As a hurricane passes over the tropical ocean, its strong winds help stir the boundaries between the water layers, much like someone shaking the bottle of salad dressing. In the process, cold deep water is mixed up from below and warm surface water is mixed downward. This causes surface temperatures to cool, allowing the ocean to absorb heat more efficiently than usual in the days after a hurricane.

For over two decades, scientists have debated whether the warm waters that are mixed downward by hurricanes could heat ocean currents and thereby shape global climate patterns. At the heart of this question was whether hurricanes could pump heat deep enough so that it stays in the ocean for years.

By analyzing subsurface ocean measurements taken before and after three hurricanes, we found that underwater waves transport heat roughly four times deeper into the ocean than direct mixing during the hurricane. These waves, which are generated by the hurricane itself, transport the heat deep enough that it cannot be easily released back into the atmosphere.

Series of diagrams showing what happens to water temperatures before, during and after a cylcone.
These illustrations show what happens to ocean heat before, during, after and many months after a hurricane passes over the ocean. (Sally Warner, CC BY-ND 4.0)

Implications of heat in the deep ocean

Once this heat is picked up by large-scale ocean currents, it can be transported to distant parts of the ocean.

The heat injected by the typhoons we studied in the Philippine Sea may have flowed to the coasts of Ecuador or California, following current patterns that carry water from west to east across the equatorial Pacific.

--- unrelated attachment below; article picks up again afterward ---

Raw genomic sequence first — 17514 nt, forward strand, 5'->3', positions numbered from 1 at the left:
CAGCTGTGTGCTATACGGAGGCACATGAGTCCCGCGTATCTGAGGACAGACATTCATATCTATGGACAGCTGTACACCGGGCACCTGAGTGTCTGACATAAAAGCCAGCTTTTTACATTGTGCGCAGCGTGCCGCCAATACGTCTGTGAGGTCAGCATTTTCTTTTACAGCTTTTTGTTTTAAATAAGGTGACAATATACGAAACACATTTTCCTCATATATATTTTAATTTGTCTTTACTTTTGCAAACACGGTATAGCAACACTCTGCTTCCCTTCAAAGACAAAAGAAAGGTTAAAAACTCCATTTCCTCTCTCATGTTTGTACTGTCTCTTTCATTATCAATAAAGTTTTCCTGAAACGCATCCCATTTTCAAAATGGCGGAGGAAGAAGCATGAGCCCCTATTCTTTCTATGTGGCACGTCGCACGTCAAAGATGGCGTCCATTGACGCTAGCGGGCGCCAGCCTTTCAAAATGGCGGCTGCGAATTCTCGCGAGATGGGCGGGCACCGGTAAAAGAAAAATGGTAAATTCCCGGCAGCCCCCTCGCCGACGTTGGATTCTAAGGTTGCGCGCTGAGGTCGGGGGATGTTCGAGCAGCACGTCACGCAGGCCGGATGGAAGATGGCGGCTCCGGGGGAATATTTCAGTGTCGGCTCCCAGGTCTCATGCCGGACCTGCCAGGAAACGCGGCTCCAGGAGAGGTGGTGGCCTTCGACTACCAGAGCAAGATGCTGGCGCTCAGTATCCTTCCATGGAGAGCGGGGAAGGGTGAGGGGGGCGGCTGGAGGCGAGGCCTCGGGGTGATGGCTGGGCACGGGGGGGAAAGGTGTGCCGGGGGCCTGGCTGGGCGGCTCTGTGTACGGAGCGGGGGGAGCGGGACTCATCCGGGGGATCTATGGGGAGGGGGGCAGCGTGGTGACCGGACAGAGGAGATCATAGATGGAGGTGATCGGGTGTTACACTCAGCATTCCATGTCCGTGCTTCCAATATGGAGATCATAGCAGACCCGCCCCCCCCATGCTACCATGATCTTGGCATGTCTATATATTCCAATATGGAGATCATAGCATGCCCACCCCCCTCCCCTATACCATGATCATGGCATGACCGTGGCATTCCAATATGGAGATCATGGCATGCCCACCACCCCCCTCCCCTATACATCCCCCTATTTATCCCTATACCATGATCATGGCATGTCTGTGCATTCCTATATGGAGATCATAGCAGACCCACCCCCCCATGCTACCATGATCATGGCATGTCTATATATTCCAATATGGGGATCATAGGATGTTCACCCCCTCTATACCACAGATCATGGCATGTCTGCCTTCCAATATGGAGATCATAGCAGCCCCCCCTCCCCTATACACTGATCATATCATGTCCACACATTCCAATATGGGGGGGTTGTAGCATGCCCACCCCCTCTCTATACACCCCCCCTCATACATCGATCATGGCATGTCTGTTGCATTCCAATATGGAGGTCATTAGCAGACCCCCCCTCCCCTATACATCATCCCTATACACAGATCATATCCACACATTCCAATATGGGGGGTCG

At this point, the heat may be mixed back up to the surface by a combination of shoaling currents, upwelling and turbulent mixing. Once the heat is close to the surface again, it can warm the local climate and affect ecosystems.

For instance, coral reefs are particularly sensitive to extended periods of heat stress. El Niño events are the typical culprit behind coral bleaching in Ecuador, but the excess heat from the hurricanes that we observed may contribute to stressed reefs and bleached coral far from where the storms appeared.

It is also possible that the excess heat from hurricanes stays within the ocean for decades or more without returning to the surface. This would actually have a mitigating impact on climate change.

As hurricanes redistribute heat from the ocean surface to greater depths, they can help to slow down warming of the Earth’s atmosphere by keeping the heat sequestered in the ocean.

Scientists have long thought of hurricanes as extreme events fueled by ocean heat and shaped by the Earth’s climate. Our findings, published in the Proceedings of the National Academy of Sciences, add a new dimension to this problem by showing that the interactions go both ways – hurricanes themselves have the ability to heat up the ocean and shape the Earth’s climate.The Conversation

Noel Gutiérrez Brizuela, Ph.D. Candidate in Physical Oceanography, University of California, San Diego and Sally Warner, Associate Professor of Climate Science, Brandeis University

This article is republished from The Conversation under a Creative Commons license. Read the original article.


Source: Science Alert